By getting rid of the word and concept of "marriage," and thus this ambiguity or this hypocrisy with regard to the religious and the sacred—things that have no place in a secular constitution—one could put in their place a contractual "civil union," a sort of generalized pacs,11 one that has been improved, reﬁned, and would remain ﬂexible and adaptable to partners whose sex and number would not be prescribed. As for those who want to be joined in "marriage" in the strict sense of the term—something, by the way, for which my respect remains totally intact—they would be able to do so before the religious authority of their choosing.(2007)
One can see how a thoroughgoing critique of the theological origins of political concepts and institutions—in this case marriage—leads Derrida to this position. Once civil union and religious marriage have been distinguished, all the theological attributes typically attached to the latter—including heterosexuality and monogamy—must, in all good logic, be removed from the former.12
Hence Derrida's ﬂair for snifﬁng out the theological origins of seemingly secular concepts, from cosmopolitanism to tolerance to civil union, knew practically no bounds. Indeed, in one of the rare places where Derrida considers this secularization for itself, it is rejected as being itself too theological. At the end of "Faith and Knowledge" Derrida speaks of the naïveté involved in simply becoming an advocate of laïcité. The reason for this is that laïcité is itself deﬁned in relationship to the theological, indeed, to Christianity. Derrida writes: [End Page 34]
If belief [croyance] is the ether of the address and relation to the utterly other, it is to be found in the experience itself of non-relationship or of absolute interruption (indices: 'Blanchot,' 'Levinas' . . . ). Here as well, the hypersanctiﬁcation of this non-relation or of this transcendence would come about by way of desacralization rather than secularization or laicization, concepts that are too Christian; perhaps even by way of a certain 'atheism,' in any case by way of a radical experience of the resources of 'negative theology'—and going beyond even this tradition. . . . It designates disenchantment as the very resource of the religious. . . . Nothing seems therefore more uncertain, more difﬁcult to sustain, nothing seems here or there more imprudent than a self-assured discourse on the age of disenchantment, the era of secularization, the time of laicization, etc.(1998, 64–65)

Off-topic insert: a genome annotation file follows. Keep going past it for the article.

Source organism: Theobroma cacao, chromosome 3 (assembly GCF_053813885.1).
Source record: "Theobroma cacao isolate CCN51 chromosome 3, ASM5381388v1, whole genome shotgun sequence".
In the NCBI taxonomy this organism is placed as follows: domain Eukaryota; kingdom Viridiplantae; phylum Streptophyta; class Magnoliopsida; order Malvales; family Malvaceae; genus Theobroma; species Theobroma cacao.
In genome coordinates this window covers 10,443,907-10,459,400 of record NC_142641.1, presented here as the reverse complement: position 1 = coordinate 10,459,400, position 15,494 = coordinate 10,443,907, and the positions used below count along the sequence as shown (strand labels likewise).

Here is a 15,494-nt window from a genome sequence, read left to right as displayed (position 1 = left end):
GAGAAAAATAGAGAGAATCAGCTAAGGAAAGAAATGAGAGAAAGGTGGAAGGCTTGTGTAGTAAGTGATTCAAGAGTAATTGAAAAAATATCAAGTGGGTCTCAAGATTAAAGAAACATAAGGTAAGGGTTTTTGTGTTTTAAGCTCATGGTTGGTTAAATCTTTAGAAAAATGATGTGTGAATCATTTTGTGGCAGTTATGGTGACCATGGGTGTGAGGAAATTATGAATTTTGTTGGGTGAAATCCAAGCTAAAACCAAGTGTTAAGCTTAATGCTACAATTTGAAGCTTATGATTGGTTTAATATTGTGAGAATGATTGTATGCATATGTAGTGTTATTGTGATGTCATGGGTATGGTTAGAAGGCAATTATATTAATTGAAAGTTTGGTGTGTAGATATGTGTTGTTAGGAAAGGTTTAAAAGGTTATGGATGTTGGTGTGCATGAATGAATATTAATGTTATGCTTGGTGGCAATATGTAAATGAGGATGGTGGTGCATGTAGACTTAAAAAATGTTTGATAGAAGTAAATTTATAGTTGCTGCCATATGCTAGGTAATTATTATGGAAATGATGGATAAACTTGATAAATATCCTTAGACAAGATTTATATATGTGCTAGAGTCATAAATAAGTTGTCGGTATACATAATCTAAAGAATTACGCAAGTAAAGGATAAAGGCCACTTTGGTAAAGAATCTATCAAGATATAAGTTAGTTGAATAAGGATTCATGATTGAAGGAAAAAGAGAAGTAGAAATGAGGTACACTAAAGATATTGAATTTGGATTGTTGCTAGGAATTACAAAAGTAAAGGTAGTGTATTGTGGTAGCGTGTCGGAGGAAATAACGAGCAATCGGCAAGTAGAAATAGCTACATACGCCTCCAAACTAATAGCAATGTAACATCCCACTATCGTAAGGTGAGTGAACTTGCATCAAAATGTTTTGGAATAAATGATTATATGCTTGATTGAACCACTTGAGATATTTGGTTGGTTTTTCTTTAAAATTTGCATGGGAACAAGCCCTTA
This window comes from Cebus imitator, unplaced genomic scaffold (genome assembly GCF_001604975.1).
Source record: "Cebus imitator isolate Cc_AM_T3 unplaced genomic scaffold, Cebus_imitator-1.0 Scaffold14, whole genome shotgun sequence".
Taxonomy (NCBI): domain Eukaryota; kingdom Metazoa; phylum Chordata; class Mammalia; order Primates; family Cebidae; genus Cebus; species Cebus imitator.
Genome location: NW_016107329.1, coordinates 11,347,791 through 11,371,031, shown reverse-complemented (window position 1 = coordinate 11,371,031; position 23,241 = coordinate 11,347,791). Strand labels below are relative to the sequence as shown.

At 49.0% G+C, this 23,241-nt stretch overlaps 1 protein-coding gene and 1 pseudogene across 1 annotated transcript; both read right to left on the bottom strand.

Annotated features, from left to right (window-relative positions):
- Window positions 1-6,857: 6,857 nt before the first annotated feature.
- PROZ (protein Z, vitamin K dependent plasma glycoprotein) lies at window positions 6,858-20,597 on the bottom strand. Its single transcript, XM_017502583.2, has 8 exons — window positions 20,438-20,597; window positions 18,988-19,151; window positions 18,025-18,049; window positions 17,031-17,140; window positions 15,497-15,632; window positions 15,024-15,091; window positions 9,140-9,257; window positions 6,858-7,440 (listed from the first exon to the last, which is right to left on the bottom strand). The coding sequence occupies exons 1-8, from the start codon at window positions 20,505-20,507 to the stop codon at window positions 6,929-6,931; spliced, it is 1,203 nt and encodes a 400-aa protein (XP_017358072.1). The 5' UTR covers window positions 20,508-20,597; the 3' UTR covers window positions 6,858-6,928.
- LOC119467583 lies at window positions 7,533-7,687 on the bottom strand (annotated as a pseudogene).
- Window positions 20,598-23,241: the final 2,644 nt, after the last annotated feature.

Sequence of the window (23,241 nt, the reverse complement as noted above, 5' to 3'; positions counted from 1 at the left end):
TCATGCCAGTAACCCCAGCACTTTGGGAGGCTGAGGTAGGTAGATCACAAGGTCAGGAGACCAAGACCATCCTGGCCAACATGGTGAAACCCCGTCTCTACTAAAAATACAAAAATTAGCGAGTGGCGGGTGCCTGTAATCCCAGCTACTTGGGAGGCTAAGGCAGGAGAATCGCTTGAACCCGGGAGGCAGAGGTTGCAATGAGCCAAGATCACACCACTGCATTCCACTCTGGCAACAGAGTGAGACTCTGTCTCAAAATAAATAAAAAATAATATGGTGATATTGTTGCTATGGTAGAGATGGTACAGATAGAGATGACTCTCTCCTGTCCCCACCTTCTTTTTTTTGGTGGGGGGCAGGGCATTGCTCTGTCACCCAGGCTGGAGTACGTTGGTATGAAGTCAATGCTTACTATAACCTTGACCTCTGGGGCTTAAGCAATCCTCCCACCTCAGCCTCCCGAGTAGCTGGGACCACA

But it is here, in this hypersecularization or hyperdesacralization, that things become more complicated and, to my eyes, more promising. It is here that a hyperdesacralization of the political, of religion, and even of the secular, becomes or leads to a hypersanctiﬁcation of the nonrelation of a certain transcendence. As I suggested in the beginning, Derrida's vigilant secularizing of theological concepts goes hand in hand with a claim that at the very origins of not only religion but science as well is a kind of originary faith. "Believe what I say as one believes in a miracle," writes Derrida in the same passage of "Faith and Knowledge" (83–84). What Derrida means by this is that every testimony, even a perjurous one, is in effect preceded by this plea or this promise: "believe in me as you would believe in a miracle." Whether or not what I say is true, whether or not I know it to be true, every testimony, every bearing witness, every appeal to my experience, even in science, asks the other to believe in what I say as one believes in a miracle. This is not the miracle that comes from the sovereign who declares a state of exception, as in Schmitt; it is not a miraculous exceptionality, but the miracle—the event—of every performative, even the least exceptional, the most ordinary or banal, indeed, the most secular.